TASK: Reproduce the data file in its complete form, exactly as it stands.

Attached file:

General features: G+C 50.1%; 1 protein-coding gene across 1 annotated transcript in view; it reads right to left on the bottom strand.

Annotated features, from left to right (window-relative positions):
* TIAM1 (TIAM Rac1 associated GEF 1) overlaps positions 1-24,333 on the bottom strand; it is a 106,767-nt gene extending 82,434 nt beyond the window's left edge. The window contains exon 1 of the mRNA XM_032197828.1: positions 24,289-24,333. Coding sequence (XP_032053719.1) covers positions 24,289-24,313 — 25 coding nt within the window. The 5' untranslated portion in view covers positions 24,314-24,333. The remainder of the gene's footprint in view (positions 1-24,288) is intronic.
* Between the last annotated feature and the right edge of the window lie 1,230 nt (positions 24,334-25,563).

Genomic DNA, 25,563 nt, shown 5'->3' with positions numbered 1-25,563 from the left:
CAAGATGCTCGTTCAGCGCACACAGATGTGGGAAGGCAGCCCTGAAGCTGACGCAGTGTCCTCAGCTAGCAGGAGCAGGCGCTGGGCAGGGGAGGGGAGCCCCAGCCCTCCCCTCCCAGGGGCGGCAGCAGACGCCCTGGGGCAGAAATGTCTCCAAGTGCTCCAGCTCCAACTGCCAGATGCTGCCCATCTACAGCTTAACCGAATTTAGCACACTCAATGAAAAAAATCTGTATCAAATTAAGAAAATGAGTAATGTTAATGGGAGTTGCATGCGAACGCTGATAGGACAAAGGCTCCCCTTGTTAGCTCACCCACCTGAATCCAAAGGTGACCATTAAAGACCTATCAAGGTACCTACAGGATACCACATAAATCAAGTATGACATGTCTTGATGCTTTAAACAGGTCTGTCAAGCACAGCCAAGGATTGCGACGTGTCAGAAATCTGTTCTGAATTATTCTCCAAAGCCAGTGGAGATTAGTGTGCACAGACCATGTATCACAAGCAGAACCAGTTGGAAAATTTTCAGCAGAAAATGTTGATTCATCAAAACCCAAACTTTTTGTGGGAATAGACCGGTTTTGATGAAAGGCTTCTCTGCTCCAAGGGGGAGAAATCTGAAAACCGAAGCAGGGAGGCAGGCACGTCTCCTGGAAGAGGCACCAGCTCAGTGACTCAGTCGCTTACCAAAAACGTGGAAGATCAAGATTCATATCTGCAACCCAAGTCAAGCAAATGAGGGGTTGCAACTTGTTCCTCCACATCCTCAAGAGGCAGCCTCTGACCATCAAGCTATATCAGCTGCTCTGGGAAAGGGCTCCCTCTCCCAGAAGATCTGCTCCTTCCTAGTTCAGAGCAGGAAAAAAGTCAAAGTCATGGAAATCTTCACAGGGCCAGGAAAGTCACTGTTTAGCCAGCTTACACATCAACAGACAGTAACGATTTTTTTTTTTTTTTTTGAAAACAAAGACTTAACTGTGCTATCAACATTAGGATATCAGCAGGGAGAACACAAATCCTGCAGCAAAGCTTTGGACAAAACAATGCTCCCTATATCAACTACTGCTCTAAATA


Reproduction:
General features: G+C 50.1%; 1 protein-coding gene across 1 annotated transcript in view; it reads right to left on the bottom strand.

Annotated features, from left to right (window-relative positions):
* TIAM1 (TIAM Rac1 associated GEF 1) overlaps positions 1-24,333 on the bottom strand; it is a 106,767-nt gene extending 82,434 nt beyond the window's left edge. The window contains exon 1 of the mRNA XM_032197828.1: positions 24,289-24,333. Coding sequence (XP_032053719.1) covers positions 24,289-24,313 — 25 coding nt within the window. The 5' untranslated portion in view covers positions 24,314-24,333. The remainder of the gene's footprint in view (positions 1-24,288) is intronic.
* Between the last annotated feature and the right edge of the window lie 1,230 nt (positions 24,334-25,563).

Genomic DNA, 25,563 nt, shown 5'->3' with positions numbered 1-25,563 from the left:
CAAGATGCTCGTTCAGCGCACACAGATGTGGGAAGGCAGCCCTGAAGCTGACGCAGTGTCCTCAGCTAGCAGGAGCAGGCGCTGGGCAGGGGAGGGGAGCCCCAGCCCTCCCCTCCCAGGGGCGGCAGCAGACGCCCTGGGGCAGAAATGTCTCCAAGTGCTCCAGCTCCAACTGCCAGATGCTGCCCATCTACAGCTTAACCGAATTTAGCACACTCAATGAAAAAAATCTGTATCAAATTAAGAAAATGAGTAATGTTAATGGGAGTTGCATGCGAACGCTGATAGGACAAAGGCTCCCCTTGTTAGCTCACCCACCTGAATCCAAAGGTGACCATTAAAGACCTATCAAGGTACCTACAGGATACCACATAAATCAAGTATGACATGTCTTGATGCTTTAAACAGGTCTGTCAAGCACAGCCAAGGATTGCGACGTGTCAGAAATCTGTTCTGAATTATTCTCCAAAGCCAGTGGAGATTAGTGTGCACAGACCATGTATCACAAGCAGAACCAGTTGGAAAATTTTCAGCAGAAAATGTTGATTCATCAAAACCCAAACTTTTTGTGGGAATAGACCGGTTTTGATGAAAGGCTTCTCTGCTCCAAGGGGGAGAAATCTGAAAACCGAAGCAGGGAGGCAGGCACGTCTCCTGGAAGAGGCACCAGCTCAGTGACTCAGTCGCTTACCAAAAACGTGGAAGATCAAGATTCATATCTGCAACCCAAGTCAAGCAAATGAGGGGTTGCAACTTGTTCCTCCACATCCTCAAGAGGCAGCCTCTGACCATCAAGCTATATCAGCTGCTCTGGGAAAGGGCTCCCTCTCCCAGAAGATCTGCTCCTTCCTAGTTCAGAGCAGGAAAAAAGTCAAAGTCATGGAAATCTTCACAGGGCCAGGAAAGTCACTGTTTAGCCAGCTTACACATCAACAGACAGTAACGATTTTTTTTTTTTTTTTTGAAAACAAAGACTTAACTGTGCTATCAACATTAGGATATCAGCAGGGAGAACACAAATCCTGCAGCAAAGCTTTGGACAAAACAATGCTCCCTATATCAACTACTGCTCTAAATA